Put your ego in the drawer cheerfully

Did you bristle at that last paragraph where I said that readers should not be able to tell who wrote what on the web site? If you are writing poetry, or fiction, or your own blog, your voice as author is a large part of what you are projecting through your web site or your blog. That's fine. But if you are writing in an organizational setting, it's not about you as author. It's about communicating clearly so that the people who come to the web site can find what they need and understand what they find.

Of course, you should take pride in your work. That pride can be in working as a team with colleagues to have a web site that has a consistent writing style, a consistent tone, a consistent vocabulary, and a consistent message.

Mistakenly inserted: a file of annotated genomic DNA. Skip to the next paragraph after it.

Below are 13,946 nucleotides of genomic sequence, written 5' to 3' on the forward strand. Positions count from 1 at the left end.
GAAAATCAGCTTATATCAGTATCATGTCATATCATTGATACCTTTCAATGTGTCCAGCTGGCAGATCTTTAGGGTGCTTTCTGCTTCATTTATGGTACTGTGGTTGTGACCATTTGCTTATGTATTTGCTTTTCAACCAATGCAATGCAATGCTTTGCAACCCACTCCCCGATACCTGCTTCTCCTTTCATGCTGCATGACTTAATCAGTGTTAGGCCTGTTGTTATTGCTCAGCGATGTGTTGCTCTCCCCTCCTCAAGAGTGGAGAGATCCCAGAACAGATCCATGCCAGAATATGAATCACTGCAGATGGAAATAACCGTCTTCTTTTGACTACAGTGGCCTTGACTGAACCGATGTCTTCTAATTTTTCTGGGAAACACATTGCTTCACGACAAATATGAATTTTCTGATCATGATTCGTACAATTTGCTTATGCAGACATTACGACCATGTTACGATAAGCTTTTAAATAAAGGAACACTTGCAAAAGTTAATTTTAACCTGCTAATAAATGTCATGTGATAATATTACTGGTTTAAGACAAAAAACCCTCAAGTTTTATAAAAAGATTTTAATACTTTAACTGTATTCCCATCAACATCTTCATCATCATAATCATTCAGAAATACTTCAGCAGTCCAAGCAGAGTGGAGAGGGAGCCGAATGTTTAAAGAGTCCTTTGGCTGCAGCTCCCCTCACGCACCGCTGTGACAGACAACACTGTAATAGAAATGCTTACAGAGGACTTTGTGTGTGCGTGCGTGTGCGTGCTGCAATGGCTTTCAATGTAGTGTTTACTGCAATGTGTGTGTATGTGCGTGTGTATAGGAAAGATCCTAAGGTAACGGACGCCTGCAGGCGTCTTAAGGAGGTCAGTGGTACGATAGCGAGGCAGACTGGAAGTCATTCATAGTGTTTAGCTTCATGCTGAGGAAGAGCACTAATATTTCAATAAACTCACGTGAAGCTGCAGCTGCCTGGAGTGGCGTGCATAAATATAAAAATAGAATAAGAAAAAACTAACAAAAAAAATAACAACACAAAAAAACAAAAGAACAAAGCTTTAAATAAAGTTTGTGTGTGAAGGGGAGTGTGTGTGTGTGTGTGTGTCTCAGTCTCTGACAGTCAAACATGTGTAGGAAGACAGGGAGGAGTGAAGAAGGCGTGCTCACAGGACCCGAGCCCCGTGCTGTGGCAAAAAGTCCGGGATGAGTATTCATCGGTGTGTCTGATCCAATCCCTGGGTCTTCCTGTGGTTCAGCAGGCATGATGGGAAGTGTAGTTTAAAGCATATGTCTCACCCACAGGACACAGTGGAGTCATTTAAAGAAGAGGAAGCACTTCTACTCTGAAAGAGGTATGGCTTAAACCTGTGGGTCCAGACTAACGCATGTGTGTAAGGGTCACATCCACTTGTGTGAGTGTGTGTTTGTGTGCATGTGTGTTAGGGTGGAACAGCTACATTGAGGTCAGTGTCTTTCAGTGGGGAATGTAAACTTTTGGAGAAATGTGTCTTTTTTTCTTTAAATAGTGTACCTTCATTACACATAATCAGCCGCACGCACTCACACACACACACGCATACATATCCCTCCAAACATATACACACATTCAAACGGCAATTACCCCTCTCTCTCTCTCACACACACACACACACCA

Don't get into arguments about what "I" like or what another "I" likes. Put your "I" away. Make everyone else put their "I" away. Get out your personas (see Chapter 2). Talk about the conversation that your site visitors come to have with you and what information, style, tone, and vocabulary will work best as your (collective) conversational response.

Also put your ego in the drawer when you get reviews and feedback. Listen with an open mind. Don't get defensive about your writing. That doesn't mean you have to take every suggestion a reader or editor or reviewer gives you. It just means you have to consider it carefully. (More on this in the section later in this chapter on working with reviewers.)

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